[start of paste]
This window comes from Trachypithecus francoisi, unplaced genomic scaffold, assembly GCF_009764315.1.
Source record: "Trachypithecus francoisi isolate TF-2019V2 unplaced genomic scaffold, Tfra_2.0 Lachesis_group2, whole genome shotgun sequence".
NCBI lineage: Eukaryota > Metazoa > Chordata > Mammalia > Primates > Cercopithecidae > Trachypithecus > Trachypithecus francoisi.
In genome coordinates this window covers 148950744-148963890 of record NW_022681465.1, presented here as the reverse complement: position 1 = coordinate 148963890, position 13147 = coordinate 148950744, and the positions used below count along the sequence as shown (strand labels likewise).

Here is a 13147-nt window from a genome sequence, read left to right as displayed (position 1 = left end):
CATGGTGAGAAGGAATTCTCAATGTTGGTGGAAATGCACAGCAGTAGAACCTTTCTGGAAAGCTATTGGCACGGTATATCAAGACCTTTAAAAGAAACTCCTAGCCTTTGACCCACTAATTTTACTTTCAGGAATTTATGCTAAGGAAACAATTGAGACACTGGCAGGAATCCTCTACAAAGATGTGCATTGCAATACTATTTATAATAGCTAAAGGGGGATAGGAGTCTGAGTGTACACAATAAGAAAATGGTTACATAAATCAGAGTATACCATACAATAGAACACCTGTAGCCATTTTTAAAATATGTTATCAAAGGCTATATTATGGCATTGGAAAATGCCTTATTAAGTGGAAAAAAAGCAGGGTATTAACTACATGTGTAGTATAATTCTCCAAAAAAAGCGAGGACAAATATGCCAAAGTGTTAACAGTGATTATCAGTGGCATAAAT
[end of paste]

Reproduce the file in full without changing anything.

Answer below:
This window comes from Trachypithecus francoisi, unplaced genomic scaffold, assembly GCF_009764315.1.
Source record: "Trachypithecus francoisi isolate TF-2019V2 unplaced genomic scaffold, Tfra_2.0 Lachesis_group2, whole genome shotgun sequence".
NCBI lineage: Eukaryota > Metazoa > Chordata > Mammalia > Primates > Cercopithecidae > Trachypithecus > Trachypithecus francoisi.
In genome coordinates this window covers 148950744-148963890 of record NW_022681465.1, presented here as the reverse complement: position 1 = coordinate 148963890, position 13147 = coordinate 148950744, and the positions used below count along the sequence as shown (strand labels likewise).

Here is a 13147-nt window from a genome sequence, read left to right as displayed (position 1 = left end):
CATGGTGAGAAGGAATTCTCAATGTTGGTGGAAATGCACAGCAGTAGAACCTTTCTGGAAAGCTATTGGCACGGTATATCAAGACCTTTAAAAGAAACTCCTAGCCTTTGACCCACTAATTTTACTTTCAGGAATTTATGCTAAGGAAACAATTGAGACACTGGCAGGAATCCTCTACAAAGATGTGCATTGCAATACTATTTATAATAGCTAAAGGGGGATAGGAGTCTGAGTGTACACAATAAGAAAATGGTTACATAAATCAGAGTATACCATACAATAGAACACCTGTAGCCATTTTTAAAATATGTTATCAAAGGCTATATTATGGCATTGGAAAATGCCTTATTAAGTGGAAAAAAAGCAGGGTATTAACTACATGTGTAGTATAATTCTCCAAAAAAAGCGAGGACAAATATGCCAAAGTGTTAACAGTGATTATCAGTGGCATAAAT